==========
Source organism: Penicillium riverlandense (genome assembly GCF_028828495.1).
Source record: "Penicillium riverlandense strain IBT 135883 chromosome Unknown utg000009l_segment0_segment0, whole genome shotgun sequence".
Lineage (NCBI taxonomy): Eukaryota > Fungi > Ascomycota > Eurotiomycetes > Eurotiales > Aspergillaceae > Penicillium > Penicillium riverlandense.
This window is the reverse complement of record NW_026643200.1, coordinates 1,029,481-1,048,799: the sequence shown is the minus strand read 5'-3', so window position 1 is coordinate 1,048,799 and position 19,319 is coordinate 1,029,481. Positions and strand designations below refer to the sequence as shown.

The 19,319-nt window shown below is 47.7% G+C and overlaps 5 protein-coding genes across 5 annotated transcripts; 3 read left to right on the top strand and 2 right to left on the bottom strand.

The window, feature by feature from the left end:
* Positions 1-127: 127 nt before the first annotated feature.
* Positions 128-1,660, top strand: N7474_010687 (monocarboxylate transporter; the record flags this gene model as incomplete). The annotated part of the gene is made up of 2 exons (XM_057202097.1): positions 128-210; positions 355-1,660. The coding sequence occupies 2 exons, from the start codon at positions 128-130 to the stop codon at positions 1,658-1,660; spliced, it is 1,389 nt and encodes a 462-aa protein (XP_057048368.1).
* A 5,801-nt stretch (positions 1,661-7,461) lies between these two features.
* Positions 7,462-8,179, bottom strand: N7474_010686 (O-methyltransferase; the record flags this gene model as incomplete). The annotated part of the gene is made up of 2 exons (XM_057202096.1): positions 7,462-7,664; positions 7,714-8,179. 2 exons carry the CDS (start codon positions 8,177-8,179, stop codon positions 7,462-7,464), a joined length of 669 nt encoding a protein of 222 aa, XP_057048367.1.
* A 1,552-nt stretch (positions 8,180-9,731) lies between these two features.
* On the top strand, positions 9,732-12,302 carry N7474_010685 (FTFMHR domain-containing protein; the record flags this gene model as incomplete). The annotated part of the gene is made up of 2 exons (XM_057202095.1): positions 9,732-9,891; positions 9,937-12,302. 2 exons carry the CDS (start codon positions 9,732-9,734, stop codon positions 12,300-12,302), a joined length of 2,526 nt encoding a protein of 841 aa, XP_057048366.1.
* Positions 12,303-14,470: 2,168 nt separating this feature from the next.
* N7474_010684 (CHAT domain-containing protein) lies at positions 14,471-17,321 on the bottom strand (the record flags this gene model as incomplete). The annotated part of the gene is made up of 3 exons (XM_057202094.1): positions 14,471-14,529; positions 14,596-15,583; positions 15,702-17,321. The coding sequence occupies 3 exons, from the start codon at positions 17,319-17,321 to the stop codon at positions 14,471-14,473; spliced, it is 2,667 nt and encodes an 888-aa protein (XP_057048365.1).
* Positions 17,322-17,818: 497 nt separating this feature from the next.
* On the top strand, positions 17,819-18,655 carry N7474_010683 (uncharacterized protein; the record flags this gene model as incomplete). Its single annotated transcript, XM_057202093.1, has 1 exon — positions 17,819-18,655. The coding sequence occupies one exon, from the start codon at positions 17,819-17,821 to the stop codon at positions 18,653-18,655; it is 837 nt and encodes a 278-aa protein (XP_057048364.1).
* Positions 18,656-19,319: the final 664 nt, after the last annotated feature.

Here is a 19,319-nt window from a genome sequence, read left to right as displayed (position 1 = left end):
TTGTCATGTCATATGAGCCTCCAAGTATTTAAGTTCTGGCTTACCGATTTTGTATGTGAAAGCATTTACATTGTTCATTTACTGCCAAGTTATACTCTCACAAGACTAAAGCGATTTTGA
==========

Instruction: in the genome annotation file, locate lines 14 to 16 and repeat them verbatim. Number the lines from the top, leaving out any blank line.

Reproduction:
* N7474_010684 (CHAT domain-containing protein) lies at positions 14,471-17,321 on the bottom strand (the record flags this gene model as incomplete). The annotated part of the gene is made up of 3 exons (XM_057202094.1): positions 14,471-14,529; positions 14,596-15,583; positions 15,702-17,321. The coding sequence occupies 3 exons, from the start codon at positions 17,319-17,321 to the stop codon at positions 14,471-14,473; spliced, it is 2,667 nt and encodes an 888-aa protein (XP_057048365.1).
* Positions 17,322-17,818: 497 nt separating this feature from the next.
* On the top strand, positions 17,819-18,655 carry N7474_010683 (uncharacterized protein; the record flags this gene model as incomplete). Its single annotated transcript, XM_057202093.1, has 1 exon — positions 17,819-18,655. The coding sequence occupies one exon, from the start codon at positions 17,819-17,821 to the stop codon at positions 18,653-18,655; it is 837 nt and encodes a 278-aa protein (XP_057048364.1).